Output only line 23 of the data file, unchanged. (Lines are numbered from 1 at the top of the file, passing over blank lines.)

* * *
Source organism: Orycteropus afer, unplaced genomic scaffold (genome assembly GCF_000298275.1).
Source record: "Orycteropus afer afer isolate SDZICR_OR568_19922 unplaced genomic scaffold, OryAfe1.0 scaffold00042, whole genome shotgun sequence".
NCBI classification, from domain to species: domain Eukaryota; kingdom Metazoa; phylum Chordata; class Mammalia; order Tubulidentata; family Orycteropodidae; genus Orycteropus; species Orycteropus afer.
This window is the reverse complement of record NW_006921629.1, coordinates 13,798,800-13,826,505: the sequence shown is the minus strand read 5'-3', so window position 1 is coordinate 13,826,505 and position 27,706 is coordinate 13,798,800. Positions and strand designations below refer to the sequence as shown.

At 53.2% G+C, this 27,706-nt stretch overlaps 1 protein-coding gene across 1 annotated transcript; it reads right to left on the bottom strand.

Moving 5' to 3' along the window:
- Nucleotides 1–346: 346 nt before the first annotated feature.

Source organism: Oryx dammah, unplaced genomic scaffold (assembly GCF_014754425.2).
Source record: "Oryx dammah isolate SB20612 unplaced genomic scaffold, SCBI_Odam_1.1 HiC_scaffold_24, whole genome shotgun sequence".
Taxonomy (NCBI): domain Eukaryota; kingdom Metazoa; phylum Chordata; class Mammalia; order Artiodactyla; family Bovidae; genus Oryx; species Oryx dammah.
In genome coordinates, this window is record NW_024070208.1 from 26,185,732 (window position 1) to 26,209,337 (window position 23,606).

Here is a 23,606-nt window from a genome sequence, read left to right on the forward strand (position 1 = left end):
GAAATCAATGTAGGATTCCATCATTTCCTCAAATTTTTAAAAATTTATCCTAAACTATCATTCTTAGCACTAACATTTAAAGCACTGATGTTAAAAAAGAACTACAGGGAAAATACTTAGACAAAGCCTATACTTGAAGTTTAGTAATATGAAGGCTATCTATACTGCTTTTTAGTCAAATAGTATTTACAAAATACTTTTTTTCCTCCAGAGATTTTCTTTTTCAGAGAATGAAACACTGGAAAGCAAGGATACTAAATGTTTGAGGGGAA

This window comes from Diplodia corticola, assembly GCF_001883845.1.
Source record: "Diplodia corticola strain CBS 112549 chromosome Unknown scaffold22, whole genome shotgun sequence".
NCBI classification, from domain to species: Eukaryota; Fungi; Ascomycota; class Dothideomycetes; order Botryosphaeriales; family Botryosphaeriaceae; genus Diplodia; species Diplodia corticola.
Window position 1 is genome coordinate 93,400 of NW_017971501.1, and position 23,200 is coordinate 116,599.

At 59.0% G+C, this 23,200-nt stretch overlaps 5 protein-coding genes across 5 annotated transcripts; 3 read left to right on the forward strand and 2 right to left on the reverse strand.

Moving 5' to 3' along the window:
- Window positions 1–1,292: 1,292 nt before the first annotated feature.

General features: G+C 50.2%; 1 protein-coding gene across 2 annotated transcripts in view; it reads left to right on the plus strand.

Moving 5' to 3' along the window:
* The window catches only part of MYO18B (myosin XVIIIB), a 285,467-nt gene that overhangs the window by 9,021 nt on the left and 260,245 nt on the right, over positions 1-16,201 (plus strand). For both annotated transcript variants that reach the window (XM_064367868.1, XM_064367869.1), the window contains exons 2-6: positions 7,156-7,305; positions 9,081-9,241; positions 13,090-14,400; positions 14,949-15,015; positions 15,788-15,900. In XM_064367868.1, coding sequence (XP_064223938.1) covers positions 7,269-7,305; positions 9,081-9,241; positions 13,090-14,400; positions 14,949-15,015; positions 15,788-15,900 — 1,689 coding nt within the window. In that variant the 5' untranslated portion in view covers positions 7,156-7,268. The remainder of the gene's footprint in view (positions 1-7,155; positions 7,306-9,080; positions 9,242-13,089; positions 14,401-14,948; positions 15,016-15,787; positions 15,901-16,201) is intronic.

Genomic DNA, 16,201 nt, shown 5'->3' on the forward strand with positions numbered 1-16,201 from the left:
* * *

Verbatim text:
* The window catches only part of MYO18B (myosin XVIIIB), a 285,467-nt gene that overhangs the window by 9,021 nt on the left and 260,245 nt on the right, over positions 1-16,201 (plus strand). For both annotated transcript variants that reach the window (XM_064367868.1, XM_064367869.1), the window contains exons 2-6: positions 7,156-7,305; positions 9,081-9,241; positions 13,090-14,400; positions 14,949-15,015; positions 15,788-15,900. In XM_064367868.1, coding sequence (XP_064223938.1) covers positions 7,269-7,305; positions 9,081-9,241; positions 13,090-14,400; positions 14,949-15,015; positions 15,788-15,900 — 1,689 coding nt within the window. In that variant the 5' untranslated portion in view covers positions 7,156-7,268. The remainder of the gene's footprint in view (positions 1-7,155; positions 7,306-9,080; positions 9,242-13,089; positions 14,401-14,948; positions 15,016-15,787; positions 15,901-16,201) is intronic.